While it may be conceded that the plaintiffs have sustained no pecuniary loss or direct property damage from the action complained of, yet it is the view of this Court that they have acquired, by joining and paying dues to the defendant Association, an interest in the Association and its property, and privileges which entitle them to assert that the character or membership of the Association shall not be changed except in accordance with the By-Laws of the Association (said to be the oldest in America).
It is the opinion of this Court that the assertion of such rights and interests does not violate rights protected by the Fifth Amendment of the Constitution or the public policy of the United States. The Legal Register for the District of Columbia lists a number of bar associations besides the defendant, which have limited or restricted membership. In addition to the defendant Bar Association, there is the Washington Bar Association, the Women's Bar Association, the Federal Bar Association. There is also a Patent Bar Association and a Barristers Club or Association. The legality and propriety of such associations have not been questioned, and members who have joined such associations have a right to insist that they continue to represent the special interests for which they were organized until their purpose and objective are changed in accordance with the basic law of the organization. Ross v. Evert, 275 Wis. 523, 82 N.W.2d 315.
People of any race, religion, or political faith may assemble and associate for the advancement of their interests. No sound public policy would destroy the interesting diversity of life. If the aim and end of democracy should be to reduce all men to the same shape and shade and common opinion, then it could and should not survive. It would counter one of the fundamental principles of evolution.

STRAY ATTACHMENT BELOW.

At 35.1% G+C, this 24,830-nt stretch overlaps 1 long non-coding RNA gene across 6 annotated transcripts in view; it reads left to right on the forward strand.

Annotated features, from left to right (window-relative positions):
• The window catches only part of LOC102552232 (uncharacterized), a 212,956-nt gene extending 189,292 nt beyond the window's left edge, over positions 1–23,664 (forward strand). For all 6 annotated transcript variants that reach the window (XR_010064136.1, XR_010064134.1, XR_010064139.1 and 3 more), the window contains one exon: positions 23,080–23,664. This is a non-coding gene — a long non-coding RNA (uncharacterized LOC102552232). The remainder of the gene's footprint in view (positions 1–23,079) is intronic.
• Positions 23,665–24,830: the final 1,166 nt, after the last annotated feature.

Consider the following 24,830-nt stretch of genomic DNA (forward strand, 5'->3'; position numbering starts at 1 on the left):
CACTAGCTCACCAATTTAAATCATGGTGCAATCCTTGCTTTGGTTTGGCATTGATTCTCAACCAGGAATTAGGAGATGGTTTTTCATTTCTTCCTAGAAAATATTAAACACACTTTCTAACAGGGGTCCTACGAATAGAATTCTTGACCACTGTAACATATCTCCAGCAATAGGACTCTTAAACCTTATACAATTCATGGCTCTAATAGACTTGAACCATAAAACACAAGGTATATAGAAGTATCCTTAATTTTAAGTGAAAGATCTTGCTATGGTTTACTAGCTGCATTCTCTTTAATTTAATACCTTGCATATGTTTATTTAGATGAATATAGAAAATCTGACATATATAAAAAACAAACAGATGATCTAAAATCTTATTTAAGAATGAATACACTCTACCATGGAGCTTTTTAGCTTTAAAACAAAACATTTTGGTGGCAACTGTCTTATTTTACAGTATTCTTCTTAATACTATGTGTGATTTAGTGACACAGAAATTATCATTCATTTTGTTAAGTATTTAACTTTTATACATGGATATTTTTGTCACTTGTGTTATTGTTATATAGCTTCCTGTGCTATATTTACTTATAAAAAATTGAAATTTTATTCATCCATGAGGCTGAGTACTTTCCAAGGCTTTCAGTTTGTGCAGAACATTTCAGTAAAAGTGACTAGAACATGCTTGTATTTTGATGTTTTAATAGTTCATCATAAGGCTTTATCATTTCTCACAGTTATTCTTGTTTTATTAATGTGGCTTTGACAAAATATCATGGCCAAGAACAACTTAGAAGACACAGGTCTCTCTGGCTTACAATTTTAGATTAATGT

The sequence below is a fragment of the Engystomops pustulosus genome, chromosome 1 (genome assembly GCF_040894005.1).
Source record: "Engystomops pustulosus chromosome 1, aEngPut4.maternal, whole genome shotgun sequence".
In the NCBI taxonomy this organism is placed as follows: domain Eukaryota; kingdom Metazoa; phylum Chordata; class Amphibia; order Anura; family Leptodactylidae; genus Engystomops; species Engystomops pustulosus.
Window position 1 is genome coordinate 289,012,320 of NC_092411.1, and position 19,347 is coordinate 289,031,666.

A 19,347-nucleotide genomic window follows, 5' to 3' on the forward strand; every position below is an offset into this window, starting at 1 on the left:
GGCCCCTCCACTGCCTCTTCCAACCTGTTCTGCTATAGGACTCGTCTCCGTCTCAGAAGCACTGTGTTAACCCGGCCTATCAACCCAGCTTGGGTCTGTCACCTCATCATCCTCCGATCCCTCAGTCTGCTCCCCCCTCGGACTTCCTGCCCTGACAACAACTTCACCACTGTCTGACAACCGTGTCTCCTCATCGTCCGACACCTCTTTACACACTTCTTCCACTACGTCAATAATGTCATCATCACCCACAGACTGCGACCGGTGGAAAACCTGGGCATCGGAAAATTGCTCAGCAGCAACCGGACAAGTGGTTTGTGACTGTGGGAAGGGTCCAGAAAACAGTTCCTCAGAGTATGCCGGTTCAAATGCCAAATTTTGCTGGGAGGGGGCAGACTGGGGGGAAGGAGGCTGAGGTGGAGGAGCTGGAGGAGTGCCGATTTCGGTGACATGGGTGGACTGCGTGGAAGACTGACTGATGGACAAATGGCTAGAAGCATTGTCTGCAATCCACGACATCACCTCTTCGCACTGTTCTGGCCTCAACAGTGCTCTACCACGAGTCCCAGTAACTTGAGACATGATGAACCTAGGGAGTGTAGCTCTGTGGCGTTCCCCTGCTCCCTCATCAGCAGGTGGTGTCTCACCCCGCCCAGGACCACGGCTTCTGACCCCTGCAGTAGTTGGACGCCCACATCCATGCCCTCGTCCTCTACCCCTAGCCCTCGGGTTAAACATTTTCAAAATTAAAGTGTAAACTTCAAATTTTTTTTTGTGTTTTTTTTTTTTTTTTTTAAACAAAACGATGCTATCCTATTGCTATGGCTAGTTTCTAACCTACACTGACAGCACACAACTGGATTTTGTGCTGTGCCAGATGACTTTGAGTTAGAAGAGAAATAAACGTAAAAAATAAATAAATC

It is apparent to any person of fair mind that, if the defendant Association wishes to represent and to speak for all the lawyers of the District, then in all fairness it ought to make all lawyers eligible for membership. If it does not do so, then members of the bar who champion the proposed amendment ought to unite with other members of like mind and organize an all-inclusive bar association for the District which would be authorized to speak and act for all persons admitted to practice before the United States District Court.
The defendant Association, for a long time, has restricted its membership, and some of its members emphasize that object and purpose of the Association which is 'to increase the mutual improvement and social intercourse of its members'. If they feel that the social purposes of a limited membership are of more importance than being the agency of the entire bar of the District, their wishes and desires should not be overridden or denied except by action of the Association taken in accordance with the By-Laws.
Judgment for plaintiffs. This opinion may serve as findings of fact and conclusions of law, and counsel may prepare and submit a final order.